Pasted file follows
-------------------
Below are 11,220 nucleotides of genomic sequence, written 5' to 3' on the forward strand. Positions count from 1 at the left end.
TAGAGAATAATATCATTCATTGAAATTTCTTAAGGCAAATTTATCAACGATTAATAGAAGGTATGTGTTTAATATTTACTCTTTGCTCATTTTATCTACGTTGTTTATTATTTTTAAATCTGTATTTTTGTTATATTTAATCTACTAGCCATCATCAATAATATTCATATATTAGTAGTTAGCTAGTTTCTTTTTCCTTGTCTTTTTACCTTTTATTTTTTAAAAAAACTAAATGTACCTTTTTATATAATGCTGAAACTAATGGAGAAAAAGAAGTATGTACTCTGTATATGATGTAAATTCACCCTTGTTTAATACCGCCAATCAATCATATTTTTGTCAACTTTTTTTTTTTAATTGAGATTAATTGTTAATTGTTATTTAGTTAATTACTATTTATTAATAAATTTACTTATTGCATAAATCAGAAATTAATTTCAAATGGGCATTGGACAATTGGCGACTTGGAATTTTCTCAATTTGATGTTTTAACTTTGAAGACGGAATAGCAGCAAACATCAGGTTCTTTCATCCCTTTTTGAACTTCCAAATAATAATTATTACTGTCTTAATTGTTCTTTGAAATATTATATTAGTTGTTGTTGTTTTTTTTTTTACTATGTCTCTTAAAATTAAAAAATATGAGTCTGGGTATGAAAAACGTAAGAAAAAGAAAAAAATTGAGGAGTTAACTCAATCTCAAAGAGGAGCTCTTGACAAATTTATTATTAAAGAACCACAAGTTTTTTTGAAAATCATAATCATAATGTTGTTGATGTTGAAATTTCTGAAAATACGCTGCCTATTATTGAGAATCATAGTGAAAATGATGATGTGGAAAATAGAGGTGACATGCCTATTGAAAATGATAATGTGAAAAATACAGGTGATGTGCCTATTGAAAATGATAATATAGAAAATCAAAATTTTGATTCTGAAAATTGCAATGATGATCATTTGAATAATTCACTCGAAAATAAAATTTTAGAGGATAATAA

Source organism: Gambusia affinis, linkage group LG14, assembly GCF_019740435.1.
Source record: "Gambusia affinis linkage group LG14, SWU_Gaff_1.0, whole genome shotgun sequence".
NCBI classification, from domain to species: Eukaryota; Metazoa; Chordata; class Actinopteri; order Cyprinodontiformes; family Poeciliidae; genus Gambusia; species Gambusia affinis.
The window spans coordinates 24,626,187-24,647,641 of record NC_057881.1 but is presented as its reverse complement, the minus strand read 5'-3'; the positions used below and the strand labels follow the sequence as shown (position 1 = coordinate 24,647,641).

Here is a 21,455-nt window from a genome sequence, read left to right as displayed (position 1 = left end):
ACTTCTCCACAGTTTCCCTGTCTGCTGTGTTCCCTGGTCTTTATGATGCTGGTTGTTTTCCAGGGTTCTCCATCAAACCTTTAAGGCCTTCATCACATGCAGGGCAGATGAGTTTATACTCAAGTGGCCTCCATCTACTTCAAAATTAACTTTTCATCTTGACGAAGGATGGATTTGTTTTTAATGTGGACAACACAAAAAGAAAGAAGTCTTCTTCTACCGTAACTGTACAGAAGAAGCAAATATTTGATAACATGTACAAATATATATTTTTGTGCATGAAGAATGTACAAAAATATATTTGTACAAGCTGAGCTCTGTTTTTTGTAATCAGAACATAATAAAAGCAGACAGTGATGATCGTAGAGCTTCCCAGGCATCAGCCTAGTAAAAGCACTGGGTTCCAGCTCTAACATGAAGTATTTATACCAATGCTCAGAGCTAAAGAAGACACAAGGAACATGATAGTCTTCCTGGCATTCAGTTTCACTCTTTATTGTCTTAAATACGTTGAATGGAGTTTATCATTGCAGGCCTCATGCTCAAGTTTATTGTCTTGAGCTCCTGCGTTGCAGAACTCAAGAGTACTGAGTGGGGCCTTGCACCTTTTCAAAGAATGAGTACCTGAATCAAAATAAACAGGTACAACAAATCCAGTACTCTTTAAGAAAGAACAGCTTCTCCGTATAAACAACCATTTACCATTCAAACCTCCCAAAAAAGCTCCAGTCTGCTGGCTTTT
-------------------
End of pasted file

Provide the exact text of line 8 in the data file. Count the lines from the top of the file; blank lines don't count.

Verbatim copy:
ACTTCTCCACAGTTTCCCTGTCTGCTGTGTTCCCTGGTCTTTATGATGCTGGTTGTTTTCCAGGGTTCTCCATCAAACCTTTAAGGCCTTCATCACATGCAGGGCAGATGAGTTTATACTCAAGTGGCCTCCATCTACTTCAAAATTAACTTTTCATCTTGACGAAGGATGGATTTGTTTTTAATGTGGACAACACAAAAAGAAAGAAGTCTTCTTCTACCGTAACTGTACAGAAGAAGCAAATATTTGATAACATGTACAAATATATATTTTTGTGCATGAAGAATGTACAAAAATATATTTGTACAAGCTGAGCTCTGTTTTTTGTAATCAGAACATAATAAAAGCAGACAGTGATGATCGTAGAGCTTCCCAGGCATCAGCCTAGTAAAAGCACTGGGTTCCAGCTCTAACATGAAGTATTTATACCAATGCTCAGAGCTAAAGAAGACACAAGGAACATGATAGTCTTCCTGGCATTCAGTTTCACTCTTTATTGTCTTAAATACGTTGAATGGAGTTTATCATTGCAGGCCTCATGCTCAAGTTTATTGTCTTGAGCTCCTGCGTTGCAGAACTCAAGAGTACTGAGTGGGGCCTTGCACCTTTTCAAAGAATGAGTACCTGAATCAAAATAAACAGGTACAACAAATCCAGTACTCTTTAAGAAAGAACAGCTTCTCCGTATAAACAACCATTTACCATTCAAACCTCCCAAAAAAGCTCCAGTCTGCTGGCTTTT